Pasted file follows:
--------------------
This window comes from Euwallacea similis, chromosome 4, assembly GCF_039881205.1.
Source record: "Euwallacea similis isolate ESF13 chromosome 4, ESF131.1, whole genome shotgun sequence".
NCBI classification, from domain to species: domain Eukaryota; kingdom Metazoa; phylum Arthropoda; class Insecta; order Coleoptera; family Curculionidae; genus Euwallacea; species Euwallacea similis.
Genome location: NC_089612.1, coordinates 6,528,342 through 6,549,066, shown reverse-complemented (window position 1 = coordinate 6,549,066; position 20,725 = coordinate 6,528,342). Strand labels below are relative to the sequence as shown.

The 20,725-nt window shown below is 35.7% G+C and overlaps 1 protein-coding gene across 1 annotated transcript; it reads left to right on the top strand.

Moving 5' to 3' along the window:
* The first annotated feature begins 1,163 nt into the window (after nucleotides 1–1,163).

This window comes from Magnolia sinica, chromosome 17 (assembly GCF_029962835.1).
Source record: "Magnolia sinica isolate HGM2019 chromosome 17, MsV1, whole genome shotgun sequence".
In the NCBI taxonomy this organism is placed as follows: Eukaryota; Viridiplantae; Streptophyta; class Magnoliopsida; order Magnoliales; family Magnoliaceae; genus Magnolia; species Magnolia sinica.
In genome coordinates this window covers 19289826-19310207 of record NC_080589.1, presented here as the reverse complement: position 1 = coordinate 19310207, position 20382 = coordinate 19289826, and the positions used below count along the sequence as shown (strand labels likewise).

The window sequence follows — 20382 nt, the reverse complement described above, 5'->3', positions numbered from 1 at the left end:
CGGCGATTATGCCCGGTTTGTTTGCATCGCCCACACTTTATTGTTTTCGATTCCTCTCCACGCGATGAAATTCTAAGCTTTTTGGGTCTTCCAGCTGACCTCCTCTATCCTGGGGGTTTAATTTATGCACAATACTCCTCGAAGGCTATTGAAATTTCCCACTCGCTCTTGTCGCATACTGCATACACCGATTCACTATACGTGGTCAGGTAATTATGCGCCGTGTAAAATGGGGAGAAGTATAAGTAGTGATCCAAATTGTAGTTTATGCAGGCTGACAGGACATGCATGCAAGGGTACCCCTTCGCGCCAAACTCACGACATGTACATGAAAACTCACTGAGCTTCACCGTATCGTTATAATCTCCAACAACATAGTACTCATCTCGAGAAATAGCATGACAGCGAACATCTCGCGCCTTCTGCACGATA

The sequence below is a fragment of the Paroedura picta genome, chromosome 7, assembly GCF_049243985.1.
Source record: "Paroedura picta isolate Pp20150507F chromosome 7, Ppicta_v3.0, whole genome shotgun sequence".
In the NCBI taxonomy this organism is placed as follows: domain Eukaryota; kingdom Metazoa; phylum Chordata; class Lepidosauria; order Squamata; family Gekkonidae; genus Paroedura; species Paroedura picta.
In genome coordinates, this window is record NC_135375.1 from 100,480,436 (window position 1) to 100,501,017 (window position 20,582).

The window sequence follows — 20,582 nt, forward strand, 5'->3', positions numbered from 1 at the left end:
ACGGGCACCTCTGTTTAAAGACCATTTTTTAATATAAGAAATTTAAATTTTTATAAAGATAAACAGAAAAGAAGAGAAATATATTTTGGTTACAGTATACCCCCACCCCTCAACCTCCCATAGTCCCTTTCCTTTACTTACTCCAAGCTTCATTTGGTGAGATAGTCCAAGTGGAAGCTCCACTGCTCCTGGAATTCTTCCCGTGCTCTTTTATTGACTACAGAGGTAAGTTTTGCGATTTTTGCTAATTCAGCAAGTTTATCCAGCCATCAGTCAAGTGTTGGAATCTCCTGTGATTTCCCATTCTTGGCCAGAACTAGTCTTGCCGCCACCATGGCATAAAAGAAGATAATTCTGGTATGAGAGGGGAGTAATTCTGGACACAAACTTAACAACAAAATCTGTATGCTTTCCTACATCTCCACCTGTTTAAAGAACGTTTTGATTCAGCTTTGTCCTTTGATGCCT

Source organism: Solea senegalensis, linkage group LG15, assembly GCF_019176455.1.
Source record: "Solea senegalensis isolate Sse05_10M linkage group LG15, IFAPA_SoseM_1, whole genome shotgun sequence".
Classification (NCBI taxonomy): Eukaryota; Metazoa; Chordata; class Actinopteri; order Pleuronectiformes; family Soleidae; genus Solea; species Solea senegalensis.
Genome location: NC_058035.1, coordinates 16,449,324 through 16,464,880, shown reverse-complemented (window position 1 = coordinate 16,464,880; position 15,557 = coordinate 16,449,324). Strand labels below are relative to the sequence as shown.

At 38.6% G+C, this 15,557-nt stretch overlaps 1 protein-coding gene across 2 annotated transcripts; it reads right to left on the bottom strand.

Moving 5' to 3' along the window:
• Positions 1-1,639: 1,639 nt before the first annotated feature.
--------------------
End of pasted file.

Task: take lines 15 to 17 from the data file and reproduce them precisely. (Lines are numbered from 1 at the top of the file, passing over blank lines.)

Source record: "Paroedura picta isolate Pp20150507F chromosome 7, Ppicta_v3.0, whole genome shotgun sequence".
In the NCBI taxonomy this organism is placed as follows: domain Eukaryota; kingdom Metazoa; phylum Chordata; class Lepidosauria; order Squamata; family Gekkonidae; genus Paroedura; species Paroedura picta.
In genome coordinates, this window is record NC_135375.1 from 100,480,436 (window position 1) to 100,501,017 (window position 20,582).